Why is transaction sequencing important?
Transaction sequencing refers to the order that the transactions must be submitted. The Electronic Data Interchange (EDI) reporting process requires that all proof of coverage events be reported and processed in the order they occur. Failure to report events in the correct order creates sequencing errors, which may lead to rejected transactions. If the rejected transactions are not corrected and resubmitted in a timely manner, more rejected transactions may occur and untimely reporting may be subject to penalties.
An insurer did not report all covered employer locations for a policy, either at the inception of the policy or as locations were subsequently added to it. The insurer reports a change of information such as correction of the address for one of the employer locations that was not reported. With no record of that location to match against, the transaction will be rejected.
What is the difference between the filing date and the transaction effective date?
The filing date is when an electronic record is filed or delivered to the division and the division issues a Transaction Accepted acknowledgment. Rejected transactions are not considered filed. The division uses filing dates to regulate insurer timeliness of reporting. When a rejected transaction is corrected, resubmitted, and accepted by the division, the filing date is the date the corrected transaction is accepted, not the submission date of the original rejected transaction. Transactions acknowledged after the division has mistakenly rejected an original transaction retain the filing date of the original transaction.
Example of filing date:
An insurer must file an employer’s proof of coverage within 30 days from the effective date of the coverage to be timely. The EDI proof-of-coverage transaction is delivered on the 28th day. The transaction is rejected because of a missing Insured FEIN. The insurer corrects the error and the transaction is sent to the division on the 35th day and is accepted. The recognized filing date is the 35th day, and is considered late.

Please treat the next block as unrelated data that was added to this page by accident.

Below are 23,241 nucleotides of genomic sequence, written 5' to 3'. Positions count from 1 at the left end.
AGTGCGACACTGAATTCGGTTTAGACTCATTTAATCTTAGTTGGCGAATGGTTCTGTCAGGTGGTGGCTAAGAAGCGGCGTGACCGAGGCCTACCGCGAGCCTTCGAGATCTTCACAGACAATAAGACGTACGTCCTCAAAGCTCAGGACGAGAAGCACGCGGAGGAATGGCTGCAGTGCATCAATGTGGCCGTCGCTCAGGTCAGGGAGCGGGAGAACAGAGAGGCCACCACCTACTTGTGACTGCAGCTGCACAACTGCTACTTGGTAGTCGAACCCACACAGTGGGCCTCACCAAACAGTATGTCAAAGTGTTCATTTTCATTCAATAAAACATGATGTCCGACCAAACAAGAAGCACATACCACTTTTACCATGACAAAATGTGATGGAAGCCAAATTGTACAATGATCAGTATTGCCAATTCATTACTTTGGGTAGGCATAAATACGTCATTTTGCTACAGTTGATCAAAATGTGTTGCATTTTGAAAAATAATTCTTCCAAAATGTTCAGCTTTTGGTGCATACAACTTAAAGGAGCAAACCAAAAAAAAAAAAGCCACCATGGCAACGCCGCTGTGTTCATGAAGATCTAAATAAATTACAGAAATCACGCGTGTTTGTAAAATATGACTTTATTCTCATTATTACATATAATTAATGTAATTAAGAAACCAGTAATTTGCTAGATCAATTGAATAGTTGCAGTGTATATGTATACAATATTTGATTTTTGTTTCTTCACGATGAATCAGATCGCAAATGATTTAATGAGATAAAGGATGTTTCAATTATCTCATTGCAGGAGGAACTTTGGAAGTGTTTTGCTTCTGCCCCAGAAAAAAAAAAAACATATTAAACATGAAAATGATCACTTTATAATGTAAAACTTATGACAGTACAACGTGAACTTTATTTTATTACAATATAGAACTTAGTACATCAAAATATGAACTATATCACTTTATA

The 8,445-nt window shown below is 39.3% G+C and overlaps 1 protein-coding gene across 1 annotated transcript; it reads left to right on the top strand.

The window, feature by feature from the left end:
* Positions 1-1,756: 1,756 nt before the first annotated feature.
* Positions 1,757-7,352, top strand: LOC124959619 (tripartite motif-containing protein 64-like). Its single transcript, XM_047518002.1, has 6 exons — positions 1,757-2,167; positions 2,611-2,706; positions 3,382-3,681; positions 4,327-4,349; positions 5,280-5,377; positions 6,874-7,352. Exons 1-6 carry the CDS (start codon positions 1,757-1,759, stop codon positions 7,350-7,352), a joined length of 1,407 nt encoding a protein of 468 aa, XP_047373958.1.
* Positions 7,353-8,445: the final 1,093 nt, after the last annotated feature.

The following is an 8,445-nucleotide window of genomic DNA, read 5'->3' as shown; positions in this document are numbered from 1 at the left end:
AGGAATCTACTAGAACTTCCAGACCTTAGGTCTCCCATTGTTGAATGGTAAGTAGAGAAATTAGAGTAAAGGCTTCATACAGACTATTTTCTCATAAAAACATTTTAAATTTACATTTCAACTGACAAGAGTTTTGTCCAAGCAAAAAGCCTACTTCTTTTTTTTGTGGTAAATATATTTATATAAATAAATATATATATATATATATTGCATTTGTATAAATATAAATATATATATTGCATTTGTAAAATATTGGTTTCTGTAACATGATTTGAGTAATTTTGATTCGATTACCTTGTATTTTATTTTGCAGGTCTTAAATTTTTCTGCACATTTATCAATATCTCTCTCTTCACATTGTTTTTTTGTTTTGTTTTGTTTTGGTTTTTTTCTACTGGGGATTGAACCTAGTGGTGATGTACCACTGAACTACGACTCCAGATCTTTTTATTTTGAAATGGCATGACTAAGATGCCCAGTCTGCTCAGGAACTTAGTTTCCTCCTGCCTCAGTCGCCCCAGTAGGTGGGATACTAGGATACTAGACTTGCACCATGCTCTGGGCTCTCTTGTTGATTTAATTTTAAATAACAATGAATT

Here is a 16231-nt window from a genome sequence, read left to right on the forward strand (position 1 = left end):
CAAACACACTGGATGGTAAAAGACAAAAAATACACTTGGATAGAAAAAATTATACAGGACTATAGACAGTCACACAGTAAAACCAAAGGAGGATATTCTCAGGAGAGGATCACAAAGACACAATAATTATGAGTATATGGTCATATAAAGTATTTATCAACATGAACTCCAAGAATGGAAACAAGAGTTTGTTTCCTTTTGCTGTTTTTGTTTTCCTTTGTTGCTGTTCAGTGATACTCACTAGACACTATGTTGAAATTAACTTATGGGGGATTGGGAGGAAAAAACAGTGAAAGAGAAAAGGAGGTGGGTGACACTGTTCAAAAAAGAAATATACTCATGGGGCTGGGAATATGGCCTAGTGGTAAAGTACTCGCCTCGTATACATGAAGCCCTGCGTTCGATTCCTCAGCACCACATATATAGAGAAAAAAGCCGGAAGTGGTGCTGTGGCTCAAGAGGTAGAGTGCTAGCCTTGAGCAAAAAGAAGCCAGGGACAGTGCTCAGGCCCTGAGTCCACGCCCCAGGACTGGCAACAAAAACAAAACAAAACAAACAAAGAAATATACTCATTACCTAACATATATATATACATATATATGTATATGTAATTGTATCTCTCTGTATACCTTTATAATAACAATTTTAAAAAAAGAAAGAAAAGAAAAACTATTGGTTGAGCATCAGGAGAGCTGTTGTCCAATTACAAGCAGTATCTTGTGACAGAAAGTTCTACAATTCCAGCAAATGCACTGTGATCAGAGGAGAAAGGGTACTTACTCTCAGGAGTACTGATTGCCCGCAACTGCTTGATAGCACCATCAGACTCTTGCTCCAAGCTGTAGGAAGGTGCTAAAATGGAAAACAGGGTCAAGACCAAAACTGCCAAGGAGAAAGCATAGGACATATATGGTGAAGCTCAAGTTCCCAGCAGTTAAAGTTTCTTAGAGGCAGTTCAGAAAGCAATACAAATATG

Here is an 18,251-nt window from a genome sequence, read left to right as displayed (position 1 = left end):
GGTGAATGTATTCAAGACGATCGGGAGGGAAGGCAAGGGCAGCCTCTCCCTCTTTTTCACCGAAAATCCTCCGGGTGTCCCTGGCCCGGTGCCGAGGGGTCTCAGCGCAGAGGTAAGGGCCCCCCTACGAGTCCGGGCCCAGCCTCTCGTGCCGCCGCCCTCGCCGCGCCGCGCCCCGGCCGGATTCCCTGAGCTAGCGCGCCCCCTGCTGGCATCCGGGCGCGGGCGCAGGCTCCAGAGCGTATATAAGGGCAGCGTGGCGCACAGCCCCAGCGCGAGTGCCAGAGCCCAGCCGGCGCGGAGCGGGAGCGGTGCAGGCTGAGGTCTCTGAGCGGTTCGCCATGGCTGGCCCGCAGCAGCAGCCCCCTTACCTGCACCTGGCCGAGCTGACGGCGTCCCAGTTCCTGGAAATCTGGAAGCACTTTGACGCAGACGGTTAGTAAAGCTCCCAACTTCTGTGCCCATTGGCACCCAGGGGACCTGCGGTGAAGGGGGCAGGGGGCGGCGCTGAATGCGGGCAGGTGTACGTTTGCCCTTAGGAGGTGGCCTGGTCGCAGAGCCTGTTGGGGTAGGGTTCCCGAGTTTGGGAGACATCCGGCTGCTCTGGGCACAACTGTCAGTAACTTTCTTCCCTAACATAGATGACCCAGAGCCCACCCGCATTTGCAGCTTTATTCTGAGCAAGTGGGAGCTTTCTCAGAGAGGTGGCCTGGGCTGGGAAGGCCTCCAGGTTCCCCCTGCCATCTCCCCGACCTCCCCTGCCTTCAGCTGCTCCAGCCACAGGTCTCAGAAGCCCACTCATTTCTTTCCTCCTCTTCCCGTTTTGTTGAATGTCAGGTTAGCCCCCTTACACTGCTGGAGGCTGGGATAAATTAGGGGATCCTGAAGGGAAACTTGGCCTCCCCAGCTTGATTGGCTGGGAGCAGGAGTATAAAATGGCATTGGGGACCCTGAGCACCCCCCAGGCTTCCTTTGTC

A transaction effective date establishes when the activity reported is effective, regardless of when it is actually reported. The effective date for binders and policy-establishing documents is the Policy Effective Date (DN0029) identified in the transaction. For all other transactions, the effective date is the Transaction Set Type Effective Date (DN0304).
Example of transaction effective date:
An insurer must file an employer’s proof of coverage within 30 days from the effective date of the coverage to be timely. The policy effective date is March 1. The EDI transaction is delivered and accepted on April 15, not within 30 days of the policy effective date and is considered late. Coverage would have to be filed and accepted by March 31 to be considered timely.
What is the division’s file processing schedule?
The division processes EDI files and provides transaction acknowledgements each business day. Accepted transactions are credited with the date delivered to the division as the filing date to determine timeliness. However, transactions submitted Saturday, Sunday, and legal holidays are not processed until the next business day. Files delivered before 5 p.m. (Pacific time) Monday through Friday will be processed the same day. Files delivered after 5 p.m. (Pacific time) will not be processed until the following business day.
After a transaction is processed, an acknowledgement will be downloaded by the division to the sender’s directory on the division’s FTP site, typically by the end of the next business day.
Insurers are responsible for obtaining and reviewing acknowledgements, making corrections to rejected transactions, and resubmitting them. Insurers that use an EDI vendor will receive acknowledgements directly from the vendor. Transactions rejected as a duplicate do not need to be resubmitted. Only accepted transactions satisfy the insurer’s proof-of-coverage requirement, so rejected transactions must be corrected, resubmitted, and accepted within the designated time frames in order to meet timeliness requirements.
The division recommends insurers review and correct their rejected transactions as soon as possible, leaving enough time to resolve issues and resubmit the transaction within the appropriate filing time frames.
What is the appropriate file naming convention for EDI proof-of-coverage files?
All EDI proof-of-coverage files submitted to the division should be named using the following format: “Xymmddss.xxx”
- Where ‘X’ indicates the sender’s initial (e.g., I for ISO or N for NCCI)
- ‘y’ is the last digit of the year (‘5’ for 2015, ‘6’ for 2016, etc.)
- ‘mm’ is the current month (‘01’ for January, ‘02’ for February)
- ‘dd’ is the current day; and
- ‘ss’ is a sequence number: (e.g., first file = 01, second file = 02)